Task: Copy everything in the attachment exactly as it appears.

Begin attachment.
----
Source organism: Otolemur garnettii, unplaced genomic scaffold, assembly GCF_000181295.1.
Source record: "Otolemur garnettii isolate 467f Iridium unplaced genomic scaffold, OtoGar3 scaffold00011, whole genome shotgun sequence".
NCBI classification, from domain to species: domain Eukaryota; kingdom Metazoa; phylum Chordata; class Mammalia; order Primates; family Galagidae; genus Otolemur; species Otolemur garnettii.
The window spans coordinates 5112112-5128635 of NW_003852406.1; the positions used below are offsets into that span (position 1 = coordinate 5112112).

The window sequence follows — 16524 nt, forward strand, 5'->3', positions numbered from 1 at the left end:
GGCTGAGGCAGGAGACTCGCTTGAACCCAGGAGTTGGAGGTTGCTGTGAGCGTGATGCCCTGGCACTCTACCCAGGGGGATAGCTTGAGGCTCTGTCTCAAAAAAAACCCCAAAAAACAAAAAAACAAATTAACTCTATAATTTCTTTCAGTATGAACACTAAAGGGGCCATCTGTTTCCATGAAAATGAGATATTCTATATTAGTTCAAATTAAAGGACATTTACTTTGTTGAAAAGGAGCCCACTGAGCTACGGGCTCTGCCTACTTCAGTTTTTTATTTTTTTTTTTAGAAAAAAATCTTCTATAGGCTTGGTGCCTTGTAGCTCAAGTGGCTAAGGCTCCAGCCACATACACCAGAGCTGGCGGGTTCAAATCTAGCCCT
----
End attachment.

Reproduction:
Source organism: Otolemur garnettii, unplaced genomic scaffold, assembly GCF_000181295.1.
Source record: "Otolemur garnettii isolate 467f Iridium unplaced genomic scaffold, OtoGar3 scaffold00011, whole genome shotgun sequence".
NCBI classification, from domain to species: domain Eukaryota; kingdom Metazoa; phylum Chordata; class Mammalia; order Primates; family Galagidae; genus Otolemur; species Otolemur garnettii.
The window spans coordinates 5112112-5128635 of NW_003852406.1; the positions used below are offsets into that span (position 1 = coordinate 5112112).

The window sequence follows — 16524 nt, forward strand, 5'->3', positions numbered from 1 at the left end:
GGCTGAGGCAGGAGACTCGCTTGAACCCAGGAGTTGGAGGTTGCTGTGAGCGTGATGCCCTGGCACTCTACCCAGGGGGATAGCTTGAGGCTCTGTCTCAAAAAAAACCCCAAAAAACAAAAAAACAAATTAACTCTATAATTTCTTTCAGTATGAACACTAAAGGGGCCATCTGTTTCCATGAAAATGAGATATTCTATATTAGTTCAAATTAAAGGACATTTACTTTGTTGAAAAGGAGCCCACTGAGCTACGGGCTCTGCCTACTTCAGTTTTTTATTTTTTTTTTTAGAAAAAAATCTTCTATAGGCTTGGTGCCTTGTAGCTCAAGTGGCTAAGGCTCCAGCCACATACACCAGAGCTGGCGGGTTCAAATCTAGCCCT